The Sydney Morning Herald from Sydney, New South Wales, Australia on June 20, 1995 · Page 57
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The Sydney Morning Herald from Sydney, New South Wales, Australia · Page 57

Sydney, New South Wales, Australia
Issue Date:
Tuesday, June 20, 1995
Page 57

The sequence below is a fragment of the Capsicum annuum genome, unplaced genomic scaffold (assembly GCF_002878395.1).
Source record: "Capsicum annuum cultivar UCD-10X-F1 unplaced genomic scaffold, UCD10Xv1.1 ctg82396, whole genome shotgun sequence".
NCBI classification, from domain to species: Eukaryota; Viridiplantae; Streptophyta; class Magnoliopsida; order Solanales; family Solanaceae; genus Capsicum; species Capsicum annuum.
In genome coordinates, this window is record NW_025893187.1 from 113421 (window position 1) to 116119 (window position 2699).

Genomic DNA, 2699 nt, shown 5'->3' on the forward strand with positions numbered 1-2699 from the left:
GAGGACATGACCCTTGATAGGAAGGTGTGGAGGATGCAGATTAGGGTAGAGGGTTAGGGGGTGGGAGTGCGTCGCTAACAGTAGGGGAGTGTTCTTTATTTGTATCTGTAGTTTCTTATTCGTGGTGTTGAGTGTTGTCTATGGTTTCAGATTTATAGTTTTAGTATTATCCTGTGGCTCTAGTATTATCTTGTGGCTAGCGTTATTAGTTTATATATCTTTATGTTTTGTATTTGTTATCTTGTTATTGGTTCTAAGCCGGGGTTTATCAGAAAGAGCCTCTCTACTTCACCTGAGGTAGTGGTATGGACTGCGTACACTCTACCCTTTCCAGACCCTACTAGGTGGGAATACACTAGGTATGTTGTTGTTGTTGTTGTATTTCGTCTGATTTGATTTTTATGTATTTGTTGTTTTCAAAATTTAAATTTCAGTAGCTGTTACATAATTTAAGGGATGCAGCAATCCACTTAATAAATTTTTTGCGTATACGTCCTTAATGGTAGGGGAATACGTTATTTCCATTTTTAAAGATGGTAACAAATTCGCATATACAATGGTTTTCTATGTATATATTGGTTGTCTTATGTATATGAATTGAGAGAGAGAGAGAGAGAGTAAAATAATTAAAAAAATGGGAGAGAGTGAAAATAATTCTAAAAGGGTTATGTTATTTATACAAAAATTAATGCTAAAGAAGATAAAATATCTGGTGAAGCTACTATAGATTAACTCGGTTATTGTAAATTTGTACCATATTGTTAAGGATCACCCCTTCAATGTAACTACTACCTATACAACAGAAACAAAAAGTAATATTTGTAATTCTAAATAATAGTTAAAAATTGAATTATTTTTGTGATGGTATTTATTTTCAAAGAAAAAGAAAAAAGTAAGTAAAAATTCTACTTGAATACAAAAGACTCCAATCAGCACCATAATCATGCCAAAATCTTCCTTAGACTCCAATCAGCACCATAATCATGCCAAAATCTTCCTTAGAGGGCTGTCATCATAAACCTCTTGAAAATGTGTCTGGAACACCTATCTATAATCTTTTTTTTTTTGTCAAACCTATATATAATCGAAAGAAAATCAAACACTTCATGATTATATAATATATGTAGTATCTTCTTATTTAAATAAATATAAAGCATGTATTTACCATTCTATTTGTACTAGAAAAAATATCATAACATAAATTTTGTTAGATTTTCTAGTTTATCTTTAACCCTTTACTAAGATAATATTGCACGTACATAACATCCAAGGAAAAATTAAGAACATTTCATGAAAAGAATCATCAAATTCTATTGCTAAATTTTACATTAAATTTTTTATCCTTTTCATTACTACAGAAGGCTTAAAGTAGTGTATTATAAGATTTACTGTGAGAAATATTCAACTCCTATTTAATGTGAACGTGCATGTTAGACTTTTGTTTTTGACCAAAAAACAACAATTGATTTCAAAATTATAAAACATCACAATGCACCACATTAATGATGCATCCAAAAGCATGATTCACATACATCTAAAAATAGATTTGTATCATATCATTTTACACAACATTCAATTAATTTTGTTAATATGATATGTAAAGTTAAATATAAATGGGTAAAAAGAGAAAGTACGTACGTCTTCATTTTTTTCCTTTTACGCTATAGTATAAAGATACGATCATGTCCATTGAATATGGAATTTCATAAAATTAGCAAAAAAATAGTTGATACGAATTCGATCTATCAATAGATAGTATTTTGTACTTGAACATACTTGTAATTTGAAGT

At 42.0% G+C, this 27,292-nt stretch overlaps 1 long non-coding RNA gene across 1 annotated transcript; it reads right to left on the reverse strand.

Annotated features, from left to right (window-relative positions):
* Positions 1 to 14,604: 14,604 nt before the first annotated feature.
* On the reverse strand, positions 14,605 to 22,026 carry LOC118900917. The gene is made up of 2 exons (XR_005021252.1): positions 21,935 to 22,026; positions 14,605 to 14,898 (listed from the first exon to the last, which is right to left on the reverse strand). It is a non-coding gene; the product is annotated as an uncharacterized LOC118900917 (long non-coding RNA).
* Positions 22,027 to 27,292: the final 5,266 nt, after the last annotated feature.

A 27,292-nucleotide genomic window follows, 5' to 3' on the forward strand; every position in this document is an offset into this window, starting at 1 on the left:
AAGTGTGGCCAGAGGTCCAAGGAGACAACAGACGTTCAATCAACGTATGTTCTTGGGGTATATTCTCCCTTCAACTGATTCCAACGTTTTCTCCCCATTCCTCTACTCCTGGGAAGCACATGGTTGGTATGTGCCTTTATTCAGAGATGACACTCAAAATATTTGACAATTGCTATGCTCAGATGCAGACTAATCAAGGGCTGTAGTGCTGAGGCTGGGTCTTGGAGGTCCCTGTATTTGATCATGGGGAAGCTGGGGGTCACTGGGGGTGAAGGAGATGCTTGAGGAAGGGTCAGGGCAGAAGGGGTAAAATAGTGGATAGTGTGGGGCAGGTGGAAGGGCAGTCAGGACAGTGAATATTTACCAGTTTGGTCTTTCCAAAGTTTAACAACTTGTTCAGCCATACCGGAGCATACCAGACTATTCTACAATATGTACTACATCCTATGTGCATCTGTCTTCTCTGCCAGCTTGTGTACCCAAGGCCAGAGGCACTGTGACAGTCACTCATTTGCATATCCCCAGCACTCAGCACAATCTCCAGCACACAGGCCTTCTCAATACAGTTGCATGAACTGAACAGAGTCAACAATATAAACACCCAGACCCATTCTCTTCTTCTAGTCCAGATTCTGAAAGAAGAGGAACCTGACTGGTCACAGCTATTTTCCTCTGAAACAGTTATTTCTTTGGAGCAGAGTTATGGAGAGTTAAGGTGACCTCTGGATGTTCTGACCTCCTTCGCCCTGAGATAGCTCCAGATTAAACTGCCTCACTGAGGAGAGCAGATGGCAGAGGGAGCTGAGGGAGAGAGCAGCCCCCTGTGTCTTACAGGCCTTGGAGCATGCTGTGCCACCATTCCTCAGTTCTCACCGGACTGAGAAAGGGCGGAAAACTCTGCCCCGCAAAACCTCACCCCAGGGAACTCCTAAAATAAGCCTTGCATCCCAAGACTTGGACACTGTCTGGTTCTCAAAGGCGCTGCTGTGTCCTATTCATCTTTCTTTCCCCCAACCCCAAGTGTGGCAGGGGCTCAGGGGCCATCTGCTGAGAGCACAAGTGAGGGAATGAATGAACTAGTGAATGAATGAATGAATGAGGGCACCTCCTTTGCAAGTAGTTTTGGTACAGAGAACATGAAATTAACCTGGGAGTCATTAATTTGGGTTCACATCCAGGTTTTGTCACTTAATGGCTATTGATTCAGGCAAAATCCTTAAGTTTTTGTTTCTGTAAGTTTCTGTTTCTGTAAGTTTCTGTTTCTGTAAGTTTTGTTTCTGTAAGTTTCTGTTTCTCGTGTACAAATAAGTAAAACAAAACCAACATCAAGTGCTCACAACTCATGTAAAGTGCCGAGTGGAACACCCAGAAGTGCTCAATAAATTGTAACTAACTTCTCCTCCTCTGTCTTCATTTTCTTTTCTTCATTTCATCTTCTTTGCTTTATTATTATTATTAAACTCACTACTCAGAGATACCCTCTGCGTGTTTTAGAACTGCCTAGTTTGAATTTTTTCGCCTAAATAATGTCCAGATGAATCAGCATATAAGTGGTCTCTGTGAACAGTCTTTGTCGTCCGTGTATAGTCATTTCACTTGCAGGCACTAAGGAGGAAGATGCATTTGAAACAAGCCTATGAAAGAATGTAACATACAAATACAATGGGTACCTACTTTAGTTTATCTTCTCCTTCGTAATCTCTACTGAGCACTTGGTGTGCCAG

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SPORT 56 The Sydney Morning Herald Tuesday, June 20, 1995 ydmey suffers a body Mow Tennis HEATHER SMITH Sydney tennis lost its most prestigious tournament yesterday when the 22-year-old Australian Indoor was cancelled. Tournament director and co-founder Graham Lovett said yesterday that insufficient free-to-ai. TV support and the increasing difficulties of attracting a top field had doomed it. The cancellation comes only days after last Wednesday's revelation that the Sydney 2000 Olympic tennis events might be moved to Melbourne because the budget for the tennis venue at Homebush had been significantly downgraded by the Olympic Co Gainsford keeps the worlds in her sights ATHLETICS DI ISBLRG. Germany, Monday: Melinda Gainsford continued her solid European season form here yesterday, winning the 100m. Fellow-Australian Nicole Bocg-man came second in the long jump. The meeting was marked by another shock loss for British hurdler Colin Jackson, while Czech pole vaulter Daniela Bar-tova bettered her world record. Gainsford, who opened her European campaign with two second placings to Jamaican sprint star Merlcne Ottey. yesterday clocked 11.30s to beat Germans Melanic Paschke (11.32) and Silke Knoll (11.61). The Australian 100m and 200m sprint champion was clocked at 11.15s last week at Nuremburg, the second-fastest time by an Australian woman, and this win confirmed she is on track for a big performance at the August world championships in Gothenburg, Sweden. Boegman was second behind H:ike Drechsler, leaping 6.63m to the German's 6.76m, while Drechsler's compatriot Claudia Gerhardt was third with 6.43. Bartova cleared 4.12m, bettering her previous record of 4.10 set on May 20. Germany's Florian Schwar-thoff, second at the European championships, equalled his per- I' wif - i-SCV y"- mmmmmmm Colin Jackson . . . second hurdles defeat in a week. sonal best time of 13.13s in the men's 1 1 0m hurdles to beat world champion Jackson for the second time in four days. Olympic champion Mark McKoy w as second in 13.21 ahead of Jackson, who was battling a cold and could muster oniv 13.29. But world record-holder Jackson sounded an optimistic note. "Very soon I will be the same old me," he said. Jackson suffered a surprise reverse against an all-German field in Nuremberg on Thursday when he was pushed into third place by Schwarthoff and Mike Fenner. O In Moscow, Russia's Olga Kuzenkova set a world record of 68.16m for the women's hammer. She passed her own world record of 68.14m, set on June 5, also in Moscow. The women's hammer event will be introduced in the next European championships in 1998. O In Sacramento. California, Michael Johnson clocked a wind-assisted 19.83s in the men's 200m to complete a great double at the US championships yesterday. Mike Powell and Carl Lewis also made the L'S team for the world championships, with wind-assisted long jumps. Johnson, who had won the 400m on Friday in the fourth-fastest time ever of 43.66s, roared around the curve to win the 200m by more than three metres. He will now attempt to become the first man ever to win the two events at the same world championships. Johnson won the world 200m title in 1991 and the 400 crown in 1993. Powell won the long jump on his first attempt, sailing a wind-assisted 8.55m. Lewis soared 8.45m on his third attempt as the wind gusted to six metres per second. Lewis and Powell have each won the world title twice. Kareem Streete-Thompson leaped a wind-assisted 8.36m to secure the final spot. World champion Gail Devers won the women's 100m hurdles in 12.77s and 100m winner Gwen Torrence completed a sprint double by winning the 200m in a wind-assisted 22.03 seconds. Regina Jacobs claimed the women's 1,500m title with the fastest time in the world this season of 4mins 5.18s. ordination Agency. Lovett's decision to cancel the Indoor tournament has stunned the controlling body of men's professional tennis, the ATP Tour. A Tour spokesman said the organisation would be urgently seeking ways to rescue the Indoor and that its priority was to keep the tournament in Sydney. But Lovett believes it is unlikely that the event can be saved. The most likely outcome was that it would be sold off to either Europe or Asia, he said. Lovett said the loss of the Indoor whose honour roll includes Rod Laver, John New-combe, Jimmy Connors, John McEnroe, Ivan Lendl, Boris Becker and Stefan Edberg is disastrous for sport in Sydney. He said Australia was "slipping Battler Pavin ends in a major way or OS US OPEN LARRY D0RMAN SOUTHAMPTON, New York, Monday: It was by far the biggest shot of the little man's life, 190 metres of carry over hill and heather and heartbreak to the front of the green, to win the US Open. Corey Pavin had come a long way for this. For too many years now he had endured the left-handed compliment best player never to have won a major championship. Now, at the age of 35, was the time to lose it forever and to take his place among the giants of the game. With a Great White Shark in his wake and a distant 18th green in his sights, Pavin drew back his 4-wood at Shinnecock Hills yesterday and hit one of the greatest pressure shots in the championship's 100-year history. It landed just short of the slippery, sloping green and ran up towards the hole. On the fairway, Pavin broke into a run. He heard the roars from around the green: "Corey! Corey! Corey!" When he saw his ball stop, 1.5 metres away, he raised his arms in triumph. "It's the most pressure Tve ever felt on a golf course," he said. "I just tried to gather myself and make a good swing. I was trying to hit a low draw, and I knew Td hit a good shot I knew it would get pretty close." Two putts for par and the Open was his. Two putts for a final-round 68 and a par total of 280 - the first time a total that high has won the Open since Hale Irwin in 1979. There would be no further question. There could be no-one more certain to two-putt in these circumstances than Corey Pavin. He missed the first and tapped in the second. "I'm very excited to have that monkey off my back," he said. "For 12 years I've been trying to win a major. I've had opportunities and didn't do it. To have won the national Open is a thrill beyond words." For Greg Norman, who shot 73 and finished second in yet another major, this was another bitter loss. He had not made any putts all day, beginning with the 1.5m for par that horseshoed out on him at the second hole and ending with a 3m putt he needed to save par at the 17th to stay a stroke behind Pavin. Norman birdied just one hole all day, his only birdie all week- Sampras LONDON, Monday: Perfection is admirable but boring. American Pete Sampras and Frenchman Guy Forget strove for it in the Queen's tournament final yesterday, and in so doing achieved a result as technically precise as all the aircraft landings and take-offs at Heathrow. Each point, like each touchdown and take-off, was a masterpiece of perfectly applied skill, and could be applauded as such. When he served, Sampras could take aim at the sideline on the edge of the service box and hit it The result was a puff of chalk, like a small explosion, and then a pale green patch to mark the passage of the ball as it spun and jumped out of Forget's reach. Another ace. Twenty-one from Sampras, 15 for Forget. But two opposing forces practising the same art almost as well as it can be applied is not the same as a contest Sampras won the 32nd title of his career 7-6 (7-3) 7-6 (8-6). On the scoreboard, at least, it was a near-replica of his defeat by countryman Todd Martin in last year's final. In 12 service games by Sampras, Forget could win only 10 points. Sampras could take only 16 from his opponent In only two games as he able to win more down a slippery pole" in the market for international sports events, because of its inability to compete with the financial giants in Europe and North America. Australia's remaining major tennis tournaments are the Australian Open and the NSW Open (to be renamed the Peters International). The men's ATP Tour event formerly held in Brisbane was sold off last year, and the future of the struggling Australian hardcourt championship in Adelaide will be decided this month. "We've got the biggest prize in the Olympic Games but it's going to be a continuing problem for Australian sport holding down the big events, because of the earning capacity of professional athletes these days," Lovett said. The death knell for the Austra (UlTOTULfflr Us Open, leaping Scores ' At Shinnecock Hills Golf dub (US unless noted . 280 Corey Pavin 72 69 71 68. 2S2 Greg Norman (Australia) 68 67 74 73. - 283 Tom Lehman 70 72 67 74. - ' 284 Neai Lancaster 70 72 77 65. Jeff Maggert 69 72 77 66, Bill Glassori 69 70 76 69. Jay Haas 70 73 72 69, Davis Love 72 68 73 71, Phil Mickefcon 68 70 72 74 285 Frank Nobilo (NZ) 72 72 70 71 Vay Singh (Fiji) 70 71 72 72, Bob Tway 69 69 72 75. : 286 Mark McCumber 70 71 77 68, Duffy Waldorf 72 70 75 69. Brad Bryant 71 75 70 s 70, Jeff Sfuman 72 69 74 71. Mark Roe UK) 71 69 74 72, Lee Janzen 70 72 72 72. Nick Price (2m) 66 73 73 74, Steve Strieker 71 70 71 74. 287 Fuzzy ZoeDer 69 74 76 68. Payne Stewart 74 71 73 69. Brett Ogle (Australia) 71 75 72 69, Pete Jordan 74 71 71 71, Billy Andrade 7269 74 72. Scott Verpfank 7269 71 75, Ian Woosnam (UK) 72 71 69 75. . . , 288 Miguel Angel Jimenez Spn 72 72 75 69. I&ke Hulbert 74 72 72 70 Jumbo Ozakl (Jpn) 69 68 80 71, Scott Simpson 67 75 74 72. David Duval 70 73 73 72, Jose Maria Oiazabal (Spn) 73 70 72 73, Gary Hallberg 70 76 69 73. Colin Montgomery UK) 71 74 1 75 68. FuB scores, Page 54. ' end. For that, he shot a total of 282, two over par, and got his seventh runner-up finish in a major championship. On six of those occasions he led going into the final round. "I never cry over spilt milk," the Australian said. "I gave it my best shot I didn't get the job done by making only one birdie in 36 holes. "It was a tough day. Obviously, I didn't get the job done. Obviously, I didn't win." The cliches were inarguable. Norman kept grinding, he just wasn't able to hold on. Or hole out With the wind whipping up off the Atlantic, par had become a very good score, and that's exactly where Norman stood after a miracle par-save at the 1 1th hole, where he bumped a chip shot from behind the green into the bank and stopped it 90cm from the hole. At that point he led the Open by one stroke over Pavin and Bob Tway and by two from Davis Love III and Tom Lehman, who had shared the overnight lead. But Norman ran out of par saves at the 12th and 13th, and Shinnecock turned into Pavin's Place. More often than not, par-savers are Open winners. Norman missed the green at the 12th and his chip stopped 2.4m away. He missed it Bogey. That briefly created a four-way tie, with Norman, Tway, Pavin and Lehman all at one over, but that was about to change because, moments later, Pavin lined up a 3.6m putt for birdie at the 15th. He made it Birdie. The lead was his, and he never relinquished it Norman bogeyed the 13th as well, pulling his tee shot into the rough, chopping out, chipping on and missing a 4.5m attempt He would pull within one stroke later with his lone birdie of the weekend at the 15th, but his tournament was over. "I hit two good putts, but they didn't go in," on the spot for Wimbledon GERARD WRIGHT TENNIS than one point : once in the first set when Forget double-faulted; another in the second when he guessed right in his movement and swung early and well at a serve. The rest of the match was as enthralling as target practice. For Sampras, it was a stark contrast to his earlier endeavours against unseeded German Marc Goellner, who held but could not convert three match points against a grass-court maestro struggling to find the right tune. The difference between what was good for Pete and what was good for the crowd could not have been more obvious. To draw level with Goellner after twice dropping serve in the first set, Sampras had to draw on all his competitive mettle to run down repeated drop shots and retura'them for wdnners, to react lian Indoor sounded three years ago when the ATP Tour relegated it from its elite position as a single-week championship series tournament, to a middle-rung, double-up week championship series event The nine single-week championship series tournaments known as the Super Nine are guaranteed seven of the world's top 10. The double-up week events are designated but not guaranteed three top-10 players. Since 1992 Lovett has been forced to offer huge amounts of appearance money to lure the leading players to Sydney and maintain the Indoor's status as one of the world's best tournaments. However, television coverage of the event has decreased, with a corresponding slump in tennis A 11C he said. "The momentum changed.' For the other chasers, it ended earlier. Lehman double-bojzeyed the 16th and finished solo third at 283. Tway bogeyed the 14th and 16th and slid to a 40 on the back and a total of five over par. Love could not make a putt coming down the stretch and finally succumbed with a double bogey at the last for a 71 and a 284 totaL It was all Pavin's now. This is a man with a reputation for tenacity, for opportunism, for gritti-ness. Some sportswriters still refer to him as the "Gritty Little Bruin". He is listed at 5ft 9in (1.73m) in the PGA Tour Guide but is probably 5cm shorter and weighs no more than 68kg. On this big, brawling golf course, he closed out the deal with a solid 1.5m par putt at the tough 1 7th hole and the US Open shot of the decade at the 18th. America now has a national golf champion who embodies the mettle that built the country. He had come close before. He finished third in the 1993 US Masters, fourth in the 1993 British Open and second in last year's US PGA Championship. There were those who were beginning to wonder if the small man with the big heart had enough game to win a major. The answer has come: he has more than enough game. Just like Tom Kite in 1992 at Pebble Beach, Pavin chose the US Open to make his biggest statement. He now has 13 career victories, but none as sweet as this. "I was tired of those questions," he said. "I was trying my hardest and doing my best But I had faith it would happen and finally it did." And when it did, it happened on the largest stage of all. The Gritty Little Bruin brought all the big boys to their knees. The New York Times immediately and lethally when a first serve strayed into his hitting zone, to lob high enough to beat a 1.95m opponent at the net, and accurately enough to land it inside the baseline. That was Sampras the crowd-pleaser. "I was definitely living nine lives in the first match," he said. To witness him hold Forget at bay on serve while struggling to make inroads against his opponent's delivery and then accelerate away from him in the first tie break with two aces to close out the set; to watch him hold his composure after two match points got away from him in the second tie breaker before he took the third, was to view Sampras the pro. For that, and the way the match was played, he made no apologies. "As big as we serve and as well as we are serving, you aren't going to see a lot of rallies," he said. Forget, who beat Boris Becker in three sets in his semi-final to cap a comeback from a ranking of 1,130th a year ago following a long lay-off because of knee surgery, believes the English public is more tolerant than other tennis-goers of such abbreviated points. "Here in England they don't seem to be as disappointed," he said. "In Fance or America they as Indoor ratings, which has affected the tournament's ability to attract sponsorship. An additional factor has been the drop in value of the Australian dollar compared with the US currency. The bottom line, according to Lovett, was that the Indoor became "economically unviable". The ATP Tour's player designations for this year's event, planned for October 2-8, were Australia's Pat Rafter, the Netherlands' Richard Krajicek and American Richey Reneberg. The Seven Network promised coverage for only the semi-finals and finals. The Indoor has struggled financially since being relegated from the Super Nine and Lovett said he could "no longer promise a strong field to the public and to our corporate supporters which :;::::.:::v:p;V-::;:: Bill! llliiSlilll iyfiy It illl ' Vy 6 yyv - iiiiii 'ySf ', fa yyyyypy- ' i' - V v American hero . . . triumphant US Open winner Corey Pavin Lancaster bombs back nine SOUTHAMPTON, New York, Monday: Neal Lancaster, playing in his first L'S Open, set a championship record of 29 for nine holes yesterday as he equalled the Shinnecock Hills course record of 65. After touring the front nine in an unremarkable one-over 36, he made six birdies coming home to become the first player to break 30 for nine holes in a L'S Open. "I didn't know it was an Open record until after I finished," said Lancaster, 32, who has won once in five years on the L'S PGA Tour. He admitted he was not looking would be tired of aces and guys not being able to return." In London they learn to cherish rallies when they see them. In this case the best was seven shots, seven games into the match. It ended with Sampras sprawled in the corner behind the baseline after retrieving a passing shot from Forget who, in turn, pushed his opponent's reply out. Competitively, if not technically, that was as good as it got. If Sampras does win a third consecutive Wimbledon title, he will look back on the past week, and especially yesterday, fondly. Not only was it his first Queen's title, but also he received invaluable grass-court match practice in the course of nine hours. It began with five sets of singles and ended with three sets of doubles with Martin against Australians Mark Woodforde and Todd Woodbridge. The Woodies were gracious enough to give Sampras a decent workout. The two Americans won the match 12-10 in the third. Becker would envy Sampras his match preparation and his fitness. The world No 3 flew back to Munich yesterday for further treatment of his troublesome right calf. scrapped. would do justice to the tournament . . . it's a big blow for Australian tennis". Lovett, along with Tennis Australia, had been aware of the Indoor's problems for 12 months. However, TA's resources were unable to stretch to a subsidy offer, he said. Lovett, an ATP Tour board member, said he had never been happy with the organisation's decision to dump both the Indoor and the following week's Tokyo event from the single-week championship series. "I understand the board had to consider the global picture when making those decisions and if it meant taking out Sydney and Tokyo, that's tough," he said. "But I argued that there was a need to support these tourna yWyyyyyyyW. MmiyyyyWm X y. y. Y&-yyyyysyys yyyy yy. ill 1 "y,JUyyy forward to playing Shinnecock's tough back nine after bogeys at the eighth and ninth. "Oh well, let's go shoot 42 on this nine and get it over with," he thought as he made the turn. Instead, he made history. He made four consecutive birdies from the 1 1th with putts of 2.5m, 12m, 20m and 7.5m. He followed a par on the 15th with two more birdies. He hit a wedge to 30cm at the par-five 16th and then drained a 9m putt at the par-three 17th. Lancaster knew he had a chance to match the course 1 . : . :f-:v;-:..: f mm Little comfort for Kiwis in Olympic qualifiers BASKETBALL HEATHER SMITH The itinerary says it all. Accommodation in Terrigal for the Australian Boomers and Opals: Country Comfort Inn. The New Zealand men's and women's teams: Backpackers Lodge. It is a succinct illustration of the difference between Australia and New Zealand, who meet in the Oceania Olympic qualifying series starting tonight at the Sydney Entertainment Centre. Tomorrow the teams travel to Terrigal for the second BoomersOpals double-header, at the Gosford City Sports Centre. The two Australian sides are destined to qualify easily for next year's Atlanta Olympics, in spite of the New Zealand men's side being described as "competitive" by Boomers centre John Dorge. It has been three painful years since the talented centre last represented Australia at a major championship and he is straining ments, so the players can play in two good-level events, plus other events around them, in developing areas such as Asia. "By eliminating us, tournaments around us suffer. " If the ATP Tour is to be global it needs to address that problem. "But if it isn't going to recognise those areas, it w ill be a contest between Europe and North America, who have got the money and we will be in a poker game we can't afford." The first Australian Indoor championship w as played in 1973, with Laver defeating Newcombe in the final at the Hordern Pavilion, the event's home for 10 years. The inaugural Indoor marked the introduction of the sale of corporate boxes in Australian sport. y -" - Wm ?yyr,yy at the 18th. Photo by reuters for record 29 record of 65 if he parred the 18th. After hitting a perfect drive, he hit a five iron long and left, into the rough. He then hit "the greatest pitch shot of my life" to 1m from the hole. "I can't tell you how nervous I was," he said. But he deftly rolled the ball in for his record 29 and record-tying 65. That wasn't good enough for caddie Kenny Doige, though. "I just made the greatest four of my life on the last hole and he said, 'Man, I was hoping you made three'. It is never good enough." at the bit for a chance to crush the Kiwis and earn a place on the national team next September. The 209cm Dorge hasn't been considered for Boomers sides since the 1992 Olympics in Barcelona. Only months after returning from Spain, he ruptured the anterior cruciate ligament in his left leg and spent close to six months away from the National Basketball League recuperating. Dorge and his club, South East Melbourne Magic, suffered a second debilitating blow last year when his repaired anterior cruciate again gave way. It meant another reconstruction and five months out of basketball, which ruled him out of the Boomers' campaign at the world championships in Canada. "I honestly had thoughts of, 'Will I make it back again?' after the second one. I wondered how I would play if I did make it back," he said. "It turned out I did go through those motions initially, but I was able to stay fit through the off-season and actually have a pre-season for the first .time in Quayle lashes NZRL on citing League STEVE MASC0RD Australian Rugby League chief executive John Quayle last night described the New Zealand Rugby League's failure to cite its players for incidents in Friday's torrid Test against France as "disgraceful". Elbowing incidents involving second-rower Stephen Kearney and fullback Matthew Ridge were two of the clashes which have been highlighted on New Zealand television since the 16-16 draw at Palmerston North Showgrounds. Neither country has taken action. "I think NZRL president Graham Carden would be better off addressing some disgraceful things that happened last Friday than trying to tell us which players to pick for the World Cup," Quayle said. "The fact he could stand by and not act is an indication of how much he knows about the game. "His lack of action after a Test match like that shows what authority he really has." The New Zealand squad arrived in Brisbane yesterday for Friday night's first Test at Suncorp Stadium, with coach Frank Endacott to name his starting side tomorrow. Ridge was penalised for an apparent elbow to the head of French captain Patrick Entat in the opening minutes of Friday's Test Kearney was sent to the sin bin in the dying minutes for a hit on second-rower Didier Cabestany. Meanwhile, Quayle said he was sceptical of suggestions by Super League chief John Ribot yesterday that a breakaway team would be included in the World Cup. "The draw is already made we are opening the tournament at Wembley against Britain," Quayle said. "What is going to happen? Twenty-six players run out for us?" O Super League officials said they were taken aback by an ARL media release issued yesterday, which "challenged New Zealand and England to throw selection of their World Cup sides open to all players". Arthurson said in the release the Super League countries had banned ARL-contracted players from their international teams. But Super League spokesman Trevor McKewan said this was not true, with New Zealand agreeing to consider all players indefinitely and England almost certain to pick a full strength World Cup side. O Sydney Tigers may rest Tim Brasher from Saturday night's clash with North Queensland at Suncorp Stadium. Brasher lines up for Australia on Friday night and coach Wayne Pearce said: "It's going to be a tall order, getting him up the next night I might put Tony Price on standby." O Sydney City chief executive Bernie Gurr said last night the Roosters would not release Queensland halfback Adrian Lam in any circumstances at the end of this year. Illawarra's former NSW half John Simon is to join the club. "Adrian is just too good a player; he's not going anywhere," Gurr said. "He can play half or five-eighth, John Simon can play half, five-eighth, lock. "I wouldn't be surprised to see them both in the same starting line-up." O Canberra centre Ruben Wiki had plaster removed from his hand yesterday, and may be available for Saturday's game against Sydney City at the Sydney Football Stadrum, and the second and third Tests. O Western Suburbs coach Tom Raudonikis last night made one change to his side for Sunday's clash with Auckland to facilitate the return of Jim Serdaris from representative duty. WESTS: Andrew Leeds: Paul Smith. Ken McGuinness. Paul Bell. Darren Willis: Andrew Willis. Steve Georgallis: Paul Langmack (O. Mark Horo. Jim Serdaris. Brent Stuart. Cinaco Mescia. Glenn Grief. Res: Kyle White. Bill Dunn. Justin Dooley (one to be omitted). three years and now I'm reaping the benefits of it." The league's master shot-blocker he averages a tremendous 4.2 per game believes New Zealand will be more competitive than the Boomers other 1995 opponents, South Korea and the US college side Missouri. "But we're all pretty confident," he said. Australian women's coach Tom Maher plans to use tonight's match as an exercise in the application of the Opals' current theme, "relentless persistence". As the Opals are in no danger of losing to their much-weaker opponents, he wants his side to gain some positives from the series as a preliminary to the 1996 Olympics. This is the first time the Australian women's team has contested Oceania qualifying matches for a major championship. Previously, the Opals, who failed to qualify for the 1992 Games, were forced to play at a cut-throat pre-Olympic tournament "Frankly, we could beat this team NZ by 40 points and play poorly," Maher said.